Sounders FC pulled out the best result of their season last night when they visited the hottest team in MLS, the San Jose Earthquakes and came away with a win.
Not only did they knock the deserved leaders of the Western Conference out the cup, but they did so with a patchwork quilt of squad players, and more importantly with a backline that looked organised, competent and resolute.
Their fans should be harbouring an unadulterated glee today with nothing to sour their joy.
The headlines should be Cordell Cato becoming the youngest Sounder ever to score.
Those headlines should be of deeds performed by feet not by fists.
The headlines on MLSSoccer.com are not of Cordell Cato’s goal or Zach Scott’s captaincy holding a superb backline together better than at any time this season.
They are not even of Sigi Schmid eking the best performance out of his players while under immense pressure, and calling his tactics right.
This morning, it’s Eddie Johnson’s inability to maintain his professionalism that is the accusation and the talk around the watercooler.
Nobody who was not there can say for certain what happened. The video is grainy so we have to turn to, pardon the pun, eye witnesses.
San Jose substitute Jed Zayner was right in the middle of it, and the inferences from his explanation on the MLS article are ominous for Johnson:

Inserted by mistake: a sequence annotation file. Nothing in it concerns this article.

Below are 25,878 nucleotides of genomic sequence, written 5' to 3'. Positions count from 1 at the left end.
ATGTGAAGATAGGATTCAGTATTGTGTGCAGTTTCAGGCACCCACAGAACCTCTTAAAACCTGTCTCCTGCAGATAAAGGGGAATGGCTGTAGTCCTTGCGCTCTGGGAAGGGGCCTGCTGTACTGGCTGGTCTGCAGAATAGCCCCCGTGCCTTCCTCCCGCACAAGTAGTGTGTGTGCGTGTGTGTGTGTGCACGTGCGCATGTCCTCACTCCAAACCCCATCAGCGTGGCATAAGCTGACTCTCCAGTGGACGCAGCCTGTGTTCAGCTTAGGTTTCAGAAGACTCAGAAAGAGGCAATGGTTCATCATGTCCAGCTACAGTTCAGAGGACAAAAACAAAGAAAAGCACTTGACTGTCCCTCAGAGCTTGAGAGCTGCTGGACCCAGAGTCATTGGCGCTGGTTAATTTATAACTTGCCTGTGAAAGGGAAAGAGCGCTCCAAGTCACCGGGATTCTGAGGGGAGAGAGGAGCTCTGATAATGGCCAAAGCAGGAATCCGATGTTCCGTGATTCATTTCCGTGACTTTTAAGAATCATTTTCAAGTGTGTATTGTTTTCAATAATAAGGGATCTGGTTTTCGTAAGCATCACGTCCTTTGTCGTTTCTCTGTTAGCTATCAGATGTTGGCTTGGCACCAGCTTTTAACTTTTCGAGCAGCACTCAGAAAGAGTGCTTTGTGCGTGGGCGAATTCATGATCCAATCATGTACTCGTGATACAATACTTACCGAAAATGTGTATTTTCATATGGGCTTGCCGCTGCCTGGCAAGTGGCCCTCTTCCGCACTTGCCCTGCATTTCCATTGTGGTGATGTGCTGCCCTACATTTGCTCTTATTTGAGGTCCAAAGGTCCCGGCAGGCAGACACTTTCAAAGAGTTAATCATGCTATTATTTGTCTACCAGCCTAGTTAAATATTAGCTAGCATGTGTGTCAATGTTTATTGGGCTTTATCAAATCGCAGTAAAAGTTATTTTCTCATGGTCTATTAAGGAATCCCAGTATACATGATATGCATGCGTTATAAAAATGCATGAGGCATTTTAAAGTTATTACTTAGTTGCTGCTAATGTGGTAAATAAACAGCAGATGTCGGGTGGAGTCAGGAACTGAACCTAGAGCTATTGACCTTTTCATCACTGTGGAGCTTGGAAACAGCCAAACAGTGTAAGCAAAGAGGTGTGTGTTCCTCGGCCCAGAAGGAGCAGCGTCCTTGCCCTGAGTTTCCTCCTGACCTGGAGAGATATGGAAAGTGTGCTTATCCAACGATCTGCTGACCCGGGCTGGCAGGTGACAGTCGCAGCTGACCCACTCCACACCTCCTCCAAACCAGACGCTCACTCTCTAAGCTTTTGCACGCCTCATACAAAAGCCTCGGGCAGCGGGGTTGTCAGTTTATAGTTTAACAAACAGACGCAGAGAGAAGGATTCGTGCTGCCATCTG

“Eddie Johnson was just taunting us in front of our bench, and celebrating and saying obscenities to our fans,” said Zayner, whose right eye was noticeably more closed than his left as he spoke to reporters.
“I just walked up to him and said, ‘Eddie, you want to celebrate, go celebrate in front of your own bench.’ And he hit me in my face. That’s really it.”
If all he did was walk up to Johnson. That part is under dispute. Zayner is also alleged to have done some shoving to move Johnson away from the bench and the video is clear enough to show that to be the case.
That Johnson decided to do his celebrating in front of the Quakes bench is not under dispute though and this is disturbing because he has already been fined for his undignified behaviour after a previous Seattle win.
During the match in Chicago on April 28, Johnson made an ‘inappropriate gesture’ to Chicago Fire fans. He was fined by MLS and subsequently admitted the offence and apologised.